WHIP was found by Houser to be the most effective measure of pitching/defense. I similarly find it the most important metric to measure a pitcher, but ERA offers a more holistic team rating. You might be asking, why have WHIP if you have ERA? Both measure the talent of a pitcher against a batter, but an ERA also measures the team defense and coaching strategies, whereas WHIP primarily measures the battle between a pitcher and the batter. This may be up for debate and could be argued as my second flaw in the measure, but I’ll try to explain my reasoning. An earned run could be scored by a team forfeiting a run with a runner on second and third with one out, and taking the out at first on a ground ball as opposed to challenging the run at home. This is a defensive strategy decision, and not necessarily a product of the pitcher vs. batter. Similarly, a manager’s decision to bring in a certain pitcher to face a batter (ie lefty specialist, deciding to pull a pitcher prematurely, or leaving one in for too long). The resulting hits/walks/runs would then be on the manager, a metric which we, unfortunately, do not measure in a coherent data set. In the absence of this, we lump defensive decisions, strategy, and managerial choices together with the pitcher vs. batter duel as part of the narrative for ERA, whereas fielding percentage measures the team’s ability to not commit errors that lead to unearned runs.
WHIP, our last metric, previously discussed as the most important defensive statistic by Houser, measures the average number of Walks and Hits Per Inning Pitched that a team’s pitchers give up. This is critically important because it is essentially the defensive counter metric to OPS. It is the ability of a defense and pitcher to prevent runners from getting on base. As such, it will be weighted heavily in this equation. Again, having both ERA and WHIP may be counter-intuitive, but teams are being stratified against one another equally, but teams are being stratified equally and the two metrics as we have discussed measure different events. So it shouldn’t prevent the end result from being accurate.
Unfortunately, without a regression offering the statistical significance and coefficient, I need to use my narrative to determine the weights. After a few conversations with people telling them my idea (some of which liked the idea as a tool for projecting a teams success, others subscribe to the win-loss being the end all be all) I think I’ve come to a balance. I wanted to have offensive and defensive metrics weighted equally for the sake of the overall rankings, so below you will find my weighted breakdown of each category.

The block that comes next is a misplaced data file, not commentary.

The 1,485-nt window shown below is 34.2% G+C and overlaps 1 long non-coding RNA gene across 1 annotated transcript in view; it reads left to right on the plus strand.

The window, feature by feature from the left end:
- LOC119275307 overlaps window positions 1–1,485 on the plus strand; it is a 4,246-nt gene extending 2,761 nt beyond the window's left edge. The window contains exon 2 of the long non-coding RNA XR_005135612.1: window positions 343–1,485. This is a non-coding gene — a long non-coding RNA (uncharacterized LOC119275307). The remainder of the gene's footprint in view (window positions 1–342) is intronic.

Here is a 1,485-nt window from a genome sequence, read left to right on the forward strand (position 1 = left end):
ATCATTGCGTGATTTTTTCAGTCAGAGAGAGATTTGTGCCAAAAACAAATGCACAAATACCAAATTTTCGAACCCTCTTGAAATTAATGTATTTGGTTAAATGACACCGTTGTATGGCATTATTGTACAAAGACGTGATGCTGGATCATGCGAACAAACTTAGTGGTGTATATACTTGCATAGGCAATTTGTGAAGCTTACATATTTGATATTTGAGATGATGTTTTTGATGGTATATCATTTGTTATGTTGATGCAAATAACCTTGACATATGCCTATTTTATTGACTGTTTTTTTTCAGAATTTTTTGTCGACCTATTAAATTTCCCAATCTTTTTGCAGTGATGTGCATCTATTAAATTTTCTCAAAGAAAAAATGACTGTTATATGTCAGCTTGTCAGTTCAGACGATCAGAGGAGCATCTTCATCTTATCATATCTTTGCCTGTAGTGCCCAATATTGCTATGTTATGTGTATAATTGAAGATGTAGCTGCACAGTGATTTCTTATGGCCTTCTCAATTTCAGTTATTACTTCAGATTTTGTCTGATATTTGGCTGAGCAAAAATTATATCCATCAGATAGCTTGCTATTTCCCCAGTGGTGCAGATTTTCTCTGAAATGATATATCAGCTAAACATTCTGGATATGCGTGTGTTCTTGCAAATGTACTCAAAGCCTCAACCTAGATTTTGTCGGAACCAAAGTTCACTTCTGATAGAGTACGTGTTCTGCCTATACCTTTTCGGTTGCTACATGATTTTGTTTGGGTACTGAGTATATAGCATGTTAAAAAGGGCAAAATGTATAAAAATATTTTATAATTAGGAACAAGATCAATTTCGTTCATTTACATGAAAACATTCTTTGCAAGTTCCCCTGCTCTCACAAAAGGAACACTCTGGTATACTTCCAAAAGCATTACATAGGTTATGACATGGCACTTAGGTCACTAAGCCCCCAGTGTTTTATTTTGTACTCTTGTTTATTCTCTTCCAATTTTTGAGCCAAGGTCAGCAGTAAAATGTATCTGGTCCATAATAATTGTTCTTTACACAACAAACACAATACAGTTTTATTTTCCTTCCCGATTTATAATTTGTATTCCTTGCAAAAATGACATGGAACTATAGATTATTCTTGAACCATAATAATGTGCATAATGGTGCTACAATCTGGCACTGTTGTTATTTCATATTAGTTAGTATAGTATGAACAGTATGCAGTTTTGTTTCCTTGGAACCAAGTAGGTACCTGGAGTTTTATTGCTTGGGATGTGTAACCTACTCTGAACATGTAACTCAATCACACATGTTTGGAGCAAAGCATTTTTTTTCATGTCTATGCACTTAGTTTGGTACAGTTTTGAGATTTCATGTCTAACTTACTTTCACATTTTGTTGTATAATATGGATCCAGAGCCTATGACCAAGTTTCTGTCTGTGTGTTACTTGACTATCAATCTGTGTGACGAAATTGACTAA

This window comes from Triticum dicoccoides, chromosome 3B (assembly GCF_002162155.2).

- ERA: 20%
- WHIP: 20%
- FP: 10%
- BA: 15%
- OPS: 35%
Data Set: Accurate as of 6/1/2018
Google Docs view for those that cannot see the data set: https://docs.google.com/spreadsheets/d/1KKwtf9tOEnfpzuGlglTg_GbCALtcsYgCzWhQ5KX1MVU/edit?usp=sharing
Results – Power Rankings:
Using the weighted averages and the data set above, I created a composite score that averages the rankings of each team. The team with the lowest score rounded to the nearest hundredth will be ranked highest. Example: Houston’s ranked a 4.3 based on my metric, and as such are ranked first. To the right of their ranking, I put their current record as a way to determine how well the metric is correlating with their record, and whether or not teams are overperforming or underperforming (based on the metric). Below are the results.
- Houston – 4.3 (36-22)
- Boston – 4.35 (39-18)
- Chicago Cubs – 6.8 (30-23)
- New York Yankees – 8.15 (36-17)
- Washington – 8.2 (32-24)
- Cleveland – 8.25 (30-25)
- Tampa Bay – 8.5 (28-27)
- Atlanta – 8.95 (34-23)
- Seattle – 9.15 (34-22)
- LA Angels – 10.45 (30-27)
- Pittsburgh – 10.65 (29-27)
- Milwaukee – 11.45 (36-21)
- Detroit – 13.9 (27-30)
- Philadelphia – 15.35 (31-23)
- Arizona – 15.55 (28-27)
- St. Louis – 15.9 (30-24)
- LA Dodgers – 15.95 (26-30)
- Colorado – 16.05 (30-26)
- Oakland – 16.4 (29-28)
- San Francisco – 16.95 (26-30)
- NY Mets – 18.15 (27-27)
- Minnesota – 20.5 (22-30)
- Kansas City – 20.5 (20-36)
- San Diego – 22 (25-33)
- Chicago Sox – 22.1 (16-37)
- Cincinnati – 22.55 (20-37)
- Toronto – 22.6 (25-32)
- Miami – 24.65 (20-36)
- Texas Rangers – 24.85 (24-35)
- Baltimore – 26.05 (17-40)
- The Rankings System seems to correlate well with team performance.
- Including both ERA and WHIP was justified based on variations seen in Cleveland, Colorado, Tampa Bay, Atlanta, NY Yankees, St. Louis. These illustrate the value of having both metrics, but as expected, most WHIP statistics strongly correlate with ERA.
- Tampa Bay Rays are underperforming according to the Rankings System.
- LA Dodgers are underperforming according to the Rankings System.
The Way Forward:
- The next step for this system is to run regressions to more accurately weigh each category and determine if any other statistics should replace or be included in this stratification methodology.
- Take this stratification methodology and build on it to project teams likely overall records and success in the future.
Shoutout to the Mercer University Weighted Average Grade Calculator.